The connector housing 24 is shown attached to the compressor housing shell 22 in FIG. 3. As shown, the pins 30 extend through openings 31 in the connector housing. A main housing body 36 receives a cover 38 and 40, and bolts 42 extend into the bosses 32 to secure the connector 24 to the housing. An internal wall 44 receives a block 46 which communicates electrical signals from the pins 32 to the cable 26, as will be explained below. A strap 48 secures the block 46 within the housing. The space surrounding the block and strap is filled with a filler malarial 57, such as an epoxy potting material. A groove 49 of the main housing 36 is supplied within a tough epoxy sealant, such that the connection between the main housing 36 and the covers 38 and 40 provides a fluid tight seal. The drawings schematically show a compressor pump 51 which is driven by a motor 55. A power supply supplies power from the pins 30 to the wires 157, and through to the motor 55. The power supply is preferably a three-phase power supply, and preferably there are four pins, with one of the pins supplying a ground. This is the invention of the above-referenced patent application. A seal 53 seals between a forward face of the main housing body 36 and the outer compressor housing 22. A space 17 spaces weld ring 29 from the main body housing 36. The combination of all of the sealing provides a fluid type seal such that this compressor could be placed in a submerged location, and yet water would not leak into the connector. A separatc cable connector member 50 is inserted into the main housing body 36, and includes appropriate seals for providing a fluid type seal between the cable 26 and the cable connector 50. Again, the fluid type seal will allow the entire compressor will be submerged. Since the cable is connected to a separate part, it can be easily removed without applying any force to the pins 30. Thus, damage which may have occurred in the past is avoided.
Weld bosses 32 are welded to the other surface of the housing 22 and receive bolts to connect the connector housing 24, as will be described below.
FIG. 4 shows housing 24 including a flat for sealing ring 53 which seals on the outer surface of the compressor housing 22. A wall 44 receives bolts 56 to secure the strap 48. A plurality of openings 54 are formed within block 36 to receive the pins 30. As shown, potting material 57 fills the housing 24.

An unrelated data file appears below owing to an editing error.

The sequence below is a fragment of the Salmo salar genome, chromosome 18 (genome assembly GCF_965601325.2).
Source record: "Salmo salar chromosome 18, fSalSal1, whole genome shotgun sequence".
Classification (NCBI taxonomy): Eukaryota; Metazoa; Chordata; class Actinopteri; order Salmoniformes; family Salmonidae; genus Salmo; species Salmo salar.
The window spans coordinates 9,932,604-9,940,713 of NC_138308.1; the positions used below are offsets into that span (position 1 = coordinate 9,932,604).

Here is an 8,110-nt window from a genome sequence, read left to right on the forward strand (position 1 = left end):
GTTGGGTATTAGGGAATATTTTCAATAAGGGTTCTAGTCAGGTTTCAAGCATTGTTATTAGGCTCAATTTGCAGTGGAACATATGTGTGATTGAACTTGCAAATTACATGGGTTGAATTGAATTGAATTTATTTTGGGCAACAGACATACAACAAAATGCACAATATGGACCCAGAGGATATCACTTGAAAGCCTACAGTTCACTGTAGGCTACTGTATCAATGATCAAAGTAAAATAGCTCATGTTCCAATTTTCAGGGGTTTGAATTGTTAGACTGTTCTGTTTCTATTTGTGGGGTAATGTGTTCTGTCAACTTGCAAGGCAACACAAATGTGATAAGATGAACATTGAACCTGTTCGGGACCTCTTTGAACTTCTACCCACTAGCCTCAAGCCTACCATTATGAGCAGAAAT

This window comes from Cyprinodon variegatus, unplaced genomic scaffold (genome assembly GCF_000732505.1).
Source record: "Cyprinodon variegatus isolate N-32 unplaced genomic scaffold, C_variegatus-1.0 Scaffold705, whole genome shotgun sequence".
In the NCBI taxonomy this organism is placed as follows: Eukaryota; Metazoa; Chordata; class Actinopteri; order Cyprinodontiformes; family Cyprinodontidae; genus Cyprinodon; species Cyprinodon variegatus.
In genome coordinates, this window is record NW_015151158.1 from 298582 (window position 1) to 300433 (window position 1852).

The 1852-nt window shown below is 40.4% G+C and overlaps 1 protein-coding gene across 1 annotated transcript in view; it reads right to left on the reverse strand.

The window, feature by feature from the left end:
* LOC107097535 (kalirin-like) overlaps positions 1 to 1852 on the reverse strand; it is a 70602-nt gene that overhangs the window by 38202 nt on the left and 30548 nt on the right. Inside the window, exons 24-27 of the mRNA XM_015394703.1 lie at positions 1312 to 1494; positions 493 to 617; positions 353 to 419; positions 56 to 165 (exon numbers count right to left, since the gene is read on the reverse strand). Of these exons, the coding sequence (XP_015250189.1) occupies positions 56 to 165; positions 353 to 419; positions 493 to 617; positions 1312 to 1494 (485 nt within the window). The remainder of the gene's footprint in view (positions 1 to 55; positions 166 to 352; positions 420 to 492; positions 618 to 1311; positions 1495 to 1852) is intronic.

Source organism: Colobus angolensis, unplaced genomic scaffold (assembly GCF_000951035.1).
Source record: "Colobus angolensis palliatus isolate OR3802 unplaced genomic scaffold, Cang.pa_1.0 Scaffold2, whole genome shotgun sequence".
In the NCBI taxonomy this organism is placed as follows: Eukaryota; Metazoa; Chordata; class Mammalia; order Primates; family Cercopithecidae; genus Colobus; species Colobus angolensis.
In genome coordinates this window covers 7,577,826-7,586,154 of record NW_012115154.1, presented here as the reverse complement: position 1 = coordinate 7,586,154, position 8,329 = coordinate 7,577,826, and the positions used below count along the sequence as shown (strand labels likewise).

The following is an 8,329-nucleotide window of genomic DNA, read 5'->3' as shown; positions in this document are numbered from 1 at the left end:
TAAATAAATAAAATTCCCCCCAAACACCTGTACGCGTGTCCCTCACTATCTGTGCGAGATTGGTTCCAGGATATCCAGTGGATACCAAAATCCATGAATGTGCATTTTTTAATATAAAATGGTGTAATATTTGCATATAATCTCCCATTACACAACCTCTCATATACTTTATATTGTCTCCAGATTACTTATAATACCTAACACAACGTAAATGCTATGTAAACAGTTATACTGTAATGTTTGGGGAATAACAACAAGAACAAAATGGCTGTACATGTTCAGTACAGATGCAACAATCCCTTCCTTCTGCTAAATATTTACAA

FIG. 5 shows the wall 44 within the interior of the connector housing portion 36. A sealing lip 58 surrounds an opening into the main connector body 36. The cover 40 is received on the housing member 36 to close this opening. The sealing lip 58 provides a fluid type seal at that connection.
As shown in FIG. 6, the sealing lip 58 extends outwardly of member 36.
As shown in FIG. 7, a sealing element 53 surrounds the inner surface of the housing member 36.
FIG. 8 schematically shows the connector block 46 receiving the pins 30. Appropriate wiring 52 connects the pins 30 to a cable connector 60 having associated pin 62. Although pins are shown at both 30 and 62, it should be understood that either or both of these elements could be receptors rather than the pin elements.
FIG. 9 shows the housing 36, and the cable connector 60 including the pins 62. The curved surface 67 of the housing 36 faces the outer periphery of the curved housing 22 and provides a splash guard. Since the inventive compressor may well be utilized in applications where it will be exposed to water, the splash guard prevents water from reaching the seal between the connector housing and the compressor housing. The inventive connector is especially directed to compressors which are utilized in refrigeration transport containers. That is, refrigerated containers transported on boats, etc. Such compressors may well be exposed to water, and the invention is thus directed to providing a very good seal for this application.
As can be seen in FIG. 9, there is a flat surface 99 radially inwardly of the curved surface 67. That flat surface receives the seal 53 such as shown in FIG. 3. The combination of the flat surface and the curved surface ensure that there is a fluid tight seal at the compressor housing, and that that seal is not exposed to an undue amount of water due to the splash guard of the curved surface 67.
FIG. 10 shows lid 40. As shown, groove 49 surrounds the periphery of the lid. A sealant, preferably an epoxy sealant 100 is placed in the groove 49 before the lid is placed on the main housing. The groove and sealant then seals on to the tongue 101 on the main housing such as shown in FIG. 3.
While an epoxy is the preferred filler material in this application, other filler materials such as RTB, silicone materials, etc., can be utilized.
A preferred embodiment of this invention has been disclosed; however, a worker of ordinary skill in the art would recognize that certain modifications come within the scope of this invention. For that reason, the following claims should be studied to determine the true scope and content of this invention.
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|U.S. Classification||439/367, 439/271|
|International Classification||H02G3/08, H01R13/52, H01R13/533, H01R13/621, H01R13/58|
|Cooperative Classification||F04C2240/803, Y10T29/49169, Y10S439/936, H01R13/5216, H02G3/088, H01R13/6215, H01R13/533, H01R13/5804|
|European Classification||H01R13/621A, H01R13/52M|
|Jul 14, 1998||AS||Assignment|
Owner name: CARRIER CORPORATION, CONNECTICUT
Free format text: ASSIGNMENT OF ASSIGNORS INTEREST;ASSIGNORS:MOORE, BILLY W., JR.;WESTBERG, SCOTT E.;REEL/FRAME:009315/0389
Effective date: 19980710
|Apr 6, 2005||REMI||Maintenance fee reminder mailed|
|Sep 19, 2005||LAPS||Lapse for failure to pay maintenance fees|
|Nov 15, 2005||FP||Expired due to failure to pay maintenance fee|
Effective date: 20050918